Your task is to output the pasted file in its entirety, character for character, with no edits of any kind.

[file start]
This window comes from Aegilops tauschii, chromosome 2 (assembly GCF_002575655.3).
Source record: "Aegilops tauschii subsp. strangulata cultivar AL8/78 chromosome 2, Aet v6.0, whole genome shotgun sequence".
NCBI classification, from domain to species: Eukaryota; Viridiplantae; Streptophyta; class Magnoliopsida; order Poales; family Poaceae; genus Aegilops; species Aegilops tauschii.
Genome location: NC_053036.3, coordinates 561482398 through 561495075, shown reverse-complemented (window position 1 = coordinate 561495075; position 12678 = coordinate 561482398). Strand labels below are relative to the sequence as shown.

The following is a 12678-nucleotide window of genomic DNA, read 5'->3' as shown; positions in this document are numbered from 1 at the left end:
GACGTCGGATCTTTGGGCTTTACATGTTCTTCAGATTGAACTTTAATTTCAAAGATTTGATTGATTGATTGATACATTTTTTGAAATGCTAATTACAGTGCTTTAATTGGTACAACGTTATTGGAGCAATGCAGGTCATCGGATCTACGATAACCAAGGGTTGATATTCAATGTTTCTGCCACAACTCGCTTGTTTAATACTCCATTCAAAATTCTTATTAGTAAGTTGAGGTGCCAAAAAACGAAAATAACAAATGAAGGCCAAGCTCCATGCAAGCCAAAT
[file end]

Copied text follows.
This window comes from Aegilops tauschii, chromosome 2 (assembly GCF_002575655.3).
Source record: "Aegilops tauschii subsp. strangulata cultivar AL8/78 chromosome 2, Aet v6.0, whole genome shotgun sequence".
NCBI classification, from domain to species: Eukaryota; Viridiplantae; Streptophyta; class Magnoliopsida; order Poales; family Poaceae; genus Aegilops; species Aegilops tauschii.
Genome location: NC_053036.3, coordinates 561482398 through 561495075, shown reverse-complemented (window position 1 = coordinate 561495075; position 12678 = coordinate 561482398). Strand labels below are relative to the sequence as shown.

The following is a 12678-nucleotide window of genomic DNA, read 5'->3' as shown; positions in this document are numbered from 1 at the left end:
GACGTCGGATCTTTGGGCTTTACATGTTCTTCAGATTGAACTTTAATTTCAAAGATTTGATTGATTGATTGATACATTTTTTGAAATGCTAATTACAGTGCTTTAATTGGTACAACGTTATTGGAGCAATGCAGGTCATCGGATCTACGATAACCAAGGGTTGATATTCAATGTTTCTGCCACAACTCGCTTGTTTAATACTCCATTCAAAATTCTTATTAGTAAGTTGAGGTGCCAAAAAACGAAAATAACAAATGAAGGCCAAGCTCCATGCAAGCCAAAT